The Rt. Hon. Sir John Major KG CH

Prime Minister of Great Britain and Northern Ireland 1990-1997

1994Prime Minister (1990-1997)

PMQT Written Answers – 25 March 1994

Below is the text of the written answers relating to Prime Minister’s Question Time from 25th March 1994.



Public Appointments

Mr. Vaz : To ask the Prime Minister what percentage of public appointments made by his Department in 1993 were of (a) Asians and (b) black people; and if he will list their names.

The Prime Minister : Sixty-nine appointments were made to bodies under Cabinet Office auspices. One was Asian (1.4 per cent). None was black. Information on the ethnic origin of individuals is provided on a confidential basis. Names cannot therefore be given.


D-day Celebrations

Mr. Mandelson : To ask the Prime Minister what public relations advisers have been retained formally or informally by the Government to assist in the promotion of the D-day celebrations.

The Prime Minister : Lowe Bell Communications has been appointed by the Department of National Heritage to help organise its programme of civilian events to commemorate the 50th anniversary of D-day landings.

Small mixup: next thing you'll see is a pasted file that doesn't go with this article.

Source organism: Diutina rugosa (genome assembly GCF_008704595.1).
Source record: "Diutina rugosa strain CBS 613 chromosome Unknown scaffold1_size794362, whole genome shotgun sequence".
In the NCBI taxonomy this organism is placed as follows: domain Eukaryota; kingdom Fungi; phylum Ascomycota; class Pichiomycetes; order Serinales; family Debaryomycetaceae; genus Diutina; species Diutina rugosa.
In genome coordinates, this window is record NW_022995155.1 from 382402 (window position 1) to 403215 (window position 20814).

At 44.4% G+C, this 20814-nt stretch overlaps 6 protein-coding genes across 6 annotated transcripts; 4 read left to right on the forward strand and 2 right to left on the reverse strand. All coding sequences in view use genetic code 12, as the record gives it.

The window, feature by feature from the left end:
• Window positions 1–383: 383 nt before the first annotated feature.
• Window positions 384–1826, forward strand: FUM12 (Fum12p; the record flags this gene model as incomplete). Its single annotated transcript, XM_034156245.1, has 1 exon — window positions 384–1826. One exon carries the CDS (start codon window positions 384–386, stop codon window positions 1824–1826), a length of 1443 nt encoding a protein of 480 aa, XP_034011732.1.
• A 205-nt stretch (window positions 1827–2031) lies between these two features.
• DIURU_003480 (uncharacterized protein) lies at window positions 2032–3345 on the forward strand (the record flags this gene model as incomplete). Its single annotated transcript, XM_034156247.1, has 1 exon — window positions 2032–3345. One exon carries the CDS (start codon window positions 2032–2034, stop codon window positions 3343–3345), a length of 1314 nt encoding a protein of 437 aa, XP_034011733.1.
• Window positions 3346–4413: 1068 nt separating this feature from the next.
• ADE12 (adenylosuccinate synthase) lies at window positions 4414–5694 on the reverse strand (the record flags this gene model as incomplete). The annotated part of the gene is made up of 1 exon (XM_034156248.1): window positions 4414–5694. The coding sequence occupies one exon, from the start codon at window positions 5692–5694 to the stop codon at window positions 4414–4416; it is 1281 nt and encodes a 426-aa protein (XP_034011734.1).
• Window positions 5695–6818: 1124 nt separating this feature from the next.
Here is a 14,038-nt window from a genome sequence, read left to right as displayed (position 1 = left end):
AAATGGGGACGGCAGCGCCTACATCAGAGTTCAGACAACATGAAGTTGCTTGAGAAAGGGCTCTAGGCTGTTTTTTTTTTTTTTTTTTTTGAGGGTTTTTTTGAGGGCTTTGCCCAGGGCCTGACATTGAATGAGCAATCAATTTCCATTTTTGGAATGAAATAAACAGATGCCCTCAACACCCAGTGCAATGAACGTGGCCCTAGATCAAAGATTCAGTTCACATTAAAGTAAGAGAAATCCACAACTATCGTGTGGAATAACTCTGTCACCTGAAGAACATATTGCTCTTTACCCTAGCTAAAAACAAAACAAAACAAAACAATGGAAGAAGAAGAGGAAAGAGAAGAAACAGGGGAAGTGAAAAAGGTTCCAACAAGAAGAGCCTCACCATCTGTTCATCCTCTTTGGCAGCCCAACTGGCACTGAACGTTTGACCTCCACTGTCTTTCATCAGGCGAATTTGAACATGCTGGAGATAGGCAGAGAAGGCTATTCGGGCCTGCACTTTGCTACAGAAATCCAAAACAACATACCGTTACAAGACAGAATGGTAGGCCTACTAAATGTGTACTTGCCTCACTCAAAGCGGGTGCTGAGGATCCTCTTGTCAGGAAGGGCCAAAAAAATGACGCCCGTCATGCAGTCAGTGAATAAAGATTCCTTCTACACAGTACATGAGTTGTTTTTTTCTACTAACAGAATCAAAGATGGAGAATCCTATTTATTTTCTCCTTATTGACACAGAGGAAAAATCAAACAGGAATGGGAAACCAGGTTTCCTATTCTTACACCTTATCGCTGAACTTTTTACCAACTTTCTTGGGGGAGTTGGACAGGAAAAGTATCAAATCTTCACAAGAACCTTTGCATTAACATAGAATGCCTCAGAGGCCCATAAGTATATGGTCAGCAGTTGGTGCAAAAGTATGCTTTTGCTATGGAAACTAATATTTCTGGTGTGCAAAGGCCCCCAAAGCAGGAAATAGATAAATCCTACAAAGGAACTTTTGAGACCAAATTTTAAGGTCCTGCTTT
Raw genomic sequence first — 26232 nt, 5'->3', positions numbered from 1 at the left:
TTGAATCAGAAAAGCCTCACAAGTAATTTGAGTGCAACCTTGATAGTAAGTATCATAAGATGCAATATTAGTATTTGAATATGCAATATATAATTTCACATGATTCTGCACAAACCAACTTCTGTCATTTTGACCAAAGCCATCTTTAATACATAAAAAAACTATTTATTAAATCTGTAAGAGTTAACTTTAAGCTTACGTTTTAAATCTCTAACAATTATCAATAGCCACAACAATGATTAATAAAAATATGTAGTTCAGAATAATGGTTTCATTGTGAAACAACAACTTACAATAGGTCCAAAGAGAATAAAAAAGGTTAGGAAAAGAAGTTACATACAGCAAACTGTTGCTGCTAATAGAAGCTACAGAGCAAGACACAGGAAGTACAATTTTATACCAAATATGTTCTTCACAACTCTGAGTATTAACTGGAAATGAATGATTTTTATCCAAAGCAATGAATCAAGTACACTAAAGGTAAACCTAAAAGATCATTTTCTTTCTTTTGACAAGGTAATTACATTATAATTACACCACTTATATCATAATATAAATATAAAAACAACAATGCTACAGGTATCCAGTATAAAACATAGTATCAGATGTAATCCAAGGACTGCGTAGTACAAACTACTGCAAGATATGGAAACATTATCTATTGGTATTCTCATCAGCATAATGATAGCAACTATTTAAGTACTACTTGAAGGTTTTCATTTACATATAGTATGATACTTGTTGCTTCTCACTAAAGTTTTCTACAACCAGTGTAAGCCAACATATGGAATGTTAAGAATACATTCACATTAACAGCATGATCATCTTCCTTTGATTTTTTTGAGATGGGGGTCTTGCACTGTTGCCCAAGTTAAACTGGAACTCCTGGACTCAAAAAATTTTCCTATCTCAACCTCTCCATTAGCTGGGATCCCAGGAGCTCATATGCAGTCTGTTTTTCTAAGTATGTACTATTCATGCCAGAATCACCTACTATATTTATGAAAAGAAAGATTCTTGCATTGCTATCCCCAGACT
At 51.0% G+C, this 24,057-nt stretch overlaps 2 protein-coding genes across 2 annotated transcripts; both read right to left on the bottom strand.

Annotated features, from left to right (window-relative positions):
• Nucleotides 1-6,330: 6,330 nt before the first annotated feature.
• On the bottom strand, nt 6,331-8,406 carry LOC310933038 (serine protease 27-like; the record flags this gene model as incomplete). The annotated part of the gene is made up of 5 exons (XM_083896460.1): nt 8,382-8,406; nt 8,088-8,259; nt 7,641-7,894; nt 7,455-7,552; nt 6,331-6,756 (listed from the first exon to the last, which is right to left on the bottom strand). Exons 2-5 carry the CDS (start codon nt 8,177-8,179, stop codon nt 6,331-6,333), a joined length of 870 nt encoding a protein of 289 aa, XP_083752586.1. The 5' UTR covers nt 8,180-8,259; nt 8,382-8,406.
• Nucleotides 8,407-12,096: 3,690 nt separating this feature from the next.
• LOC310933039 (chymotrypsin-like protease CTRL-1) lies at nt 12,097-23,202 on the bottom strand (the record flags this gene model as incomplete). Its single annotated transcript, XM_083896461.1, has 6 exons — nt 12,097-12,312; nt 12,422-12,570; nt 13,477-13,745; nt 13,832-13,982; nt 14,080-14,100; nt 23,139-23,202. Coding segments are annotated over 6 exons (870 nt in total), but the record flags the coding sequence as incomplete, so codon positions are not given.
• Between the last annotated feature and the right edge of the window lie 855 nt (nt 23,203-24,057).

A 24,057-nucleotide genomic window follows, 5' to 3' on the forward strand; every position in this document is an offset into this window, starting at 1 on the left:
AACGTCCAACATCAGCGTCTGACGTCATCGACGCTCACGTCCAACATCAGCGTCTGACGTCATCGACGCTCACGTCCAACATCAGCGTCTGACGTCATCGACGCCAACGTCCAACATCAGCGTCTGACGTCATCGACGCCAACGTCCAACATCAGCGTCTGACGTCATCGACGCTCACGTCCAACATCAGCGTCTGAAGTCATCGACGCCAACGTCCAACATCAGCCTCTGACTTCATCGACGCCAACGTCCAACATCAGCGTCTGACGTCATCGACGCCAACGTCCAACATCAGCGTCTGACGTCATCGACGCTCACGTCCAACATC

European Union (Voting)

Mr. Jim Marshall : To ask the Prime Minister, pursuant to his oral answer of 22 March, to the hon. Member for Durham, North (Mr. Radice), Official Report, column 134, which two European Union member states are being particularly difficult in opposing the United Kingdom’s position on qualified majority voting in the Council of Ministers after enlargement of the Union.

The Prime Minister : Belgium and the Netherlands have been particularly insistent that the United Kingdom must give way on the issue of qualified majority voting.


Nursery Education

Dame Peggy Fenner : To ask the Prime Minister what his aims are for nursery education in the United Kingdom and the role he sees for the various organisations and agencies concerned.

The Prime Minister : More than 90 per cent. of three and four-year- olds already receive nursery education or other pre-school provision in the public or private sector.

The Government’s policy is to promote diversity, choice, quality and cost-effectiveness. Our long-term ambition is availability for all those who want it, and we are exploring possible ways of extending opportunities for the under-fives as resources allow. I regret that in my oral answer to the right hon. Member for Yeovil (Mr. Ashdown) in the House on Tuesday 22 March, Official Report, column 132, I inadvertently referred to universal nursery education provided in Westminster, when I had instead intended to refer to Wandsworth and its policy of offering nursery class places to all pupils during the year before they reach compulsory school age. This contrasts with the Isle of Wight which provides a negligible number of maintained nursery school and class places.